My daughter tried to explain her NCEA results a day or three ago. They were incomprehensible, partially because she didn't know what they meant, so it was a little tricky for her. Now, I'm not that concerned because I know she's bright enough (several course prizes at the end of the year and all that), but if she doesn't understand, that's pointing to room for improvement.
Perhaps I'm a bad parent for not paying enough attention to what she's doing at school, which may be something to do with my opinion that doing well at school is not the be all and end all.
I also need to remember to be grateful that I work in a profession that requires a tertiary qualification, which tend to be very binary in that you have one or you don't, as well as aptitude. It's other employers I have sympathy for.

Only Human


Is it just me, or is the lack of an outcry from various right-leaning commentators about this just a little concerning? If the department themselves had made the mistake the usual suspects would have been all over it as an example of something that should have been contracted out to private enterprise. Because private enterprise is always better. I disagree.
Today I'm in a charitable mood. I think the people running the course made an honest, yet stupid and avoidable, mistake. Could the same mistake have been made if the course was not run by private enterprise? Yes. Should there be more contracting out in the prison service? Based on this example alone, emphatically no.

Wednesday, 18 January 2012

A New Season

Finally a Labour MP has said something about Ports of Auckland.  The summer break must be over.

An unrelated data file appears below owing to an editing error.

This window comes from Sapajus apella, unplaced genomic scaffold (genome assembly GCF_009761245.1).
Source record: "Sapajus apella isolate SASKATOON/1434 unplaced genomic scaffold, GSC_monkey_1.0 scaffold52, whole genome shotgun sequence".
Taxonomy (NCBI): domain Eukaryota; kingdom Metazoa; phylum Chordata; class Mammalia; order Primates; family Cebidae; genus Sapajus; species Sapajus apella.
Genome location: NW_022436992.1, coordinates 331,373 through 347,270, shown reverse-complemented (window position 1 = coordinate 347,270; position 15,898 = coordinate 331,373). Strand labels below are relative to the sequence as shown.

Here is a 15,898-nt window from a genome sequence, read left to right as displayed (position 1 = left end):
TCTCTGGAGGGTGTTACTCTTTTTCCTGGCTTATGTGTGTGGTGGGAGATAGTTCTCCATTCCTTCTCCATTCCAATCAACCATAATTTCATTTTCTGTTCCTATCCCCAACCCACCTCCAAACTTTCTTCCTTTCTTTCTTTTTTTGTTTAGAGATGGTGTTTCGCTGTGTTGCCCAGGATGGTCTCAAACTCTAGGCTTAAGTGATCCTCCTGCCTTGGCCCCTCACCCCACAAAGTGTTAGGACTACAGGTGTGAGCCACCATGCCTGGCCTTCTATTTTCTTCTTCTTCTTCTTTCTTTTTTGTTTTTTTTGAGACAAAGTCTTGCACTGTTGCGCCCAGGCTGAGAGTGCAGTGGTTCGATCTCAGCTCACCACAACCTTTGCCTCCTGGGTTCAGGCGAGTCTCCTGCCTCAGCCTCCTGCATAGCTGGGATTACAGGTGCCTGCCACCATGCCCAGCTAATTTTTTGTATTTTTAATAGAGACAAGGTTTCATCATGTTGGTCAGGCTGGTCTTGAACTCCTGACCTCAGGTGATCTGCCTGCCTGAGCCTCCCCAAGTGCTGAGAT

Darien Fenton has posted this on Red Alert (yay, RA is being used a bit more).  I hope it's a start, rather than the end of Labour's involvement.  Labour still haven't got the idea of getting the message out in a good form, the blog post abounds with ambivalence and is written like they expect to come out on the losing side.  I can't wait until 2015 to see the "we are standing up for what is right" attitude from Labour.
On a related note, Chris Trotter wrote a blinder on the POA dispute.  Somewhat at odds with his "Labour needs to distance itself from the unions" meme from a few weeks ago; it's an inconsistency I can tolerate.

Captain Nemo

Sea Shepherd are down in Antarctica, again, doing what the governments of New Zealand and Australia should be doing, though they are using different means.  The silence is even more deafening this year.
Chris Carter's passionate opposition to whaling might be his real legacy, though his reputation for inappropriate spending and his disgraceful downfall may be better remembered (and also better forgotten).

How Many More Times